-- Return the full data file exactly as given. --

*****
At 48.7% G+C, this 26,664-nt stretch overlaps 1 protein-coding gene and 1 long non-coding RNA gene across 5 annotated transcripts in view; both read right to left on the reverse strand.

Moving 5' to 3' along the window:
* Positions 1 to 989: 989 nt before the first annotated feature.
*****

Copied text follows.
At 48.7% G+C, this 26,664-nt stretch overlaps 1 protein-coding gene and 1 long non-coding RNA gene across 5 annotated transcripts in view; both read right to left on the reverse strand.

Moving 5' to 3' along the window:
* Positions 1 to 989: 989 nt before the first annotated feature.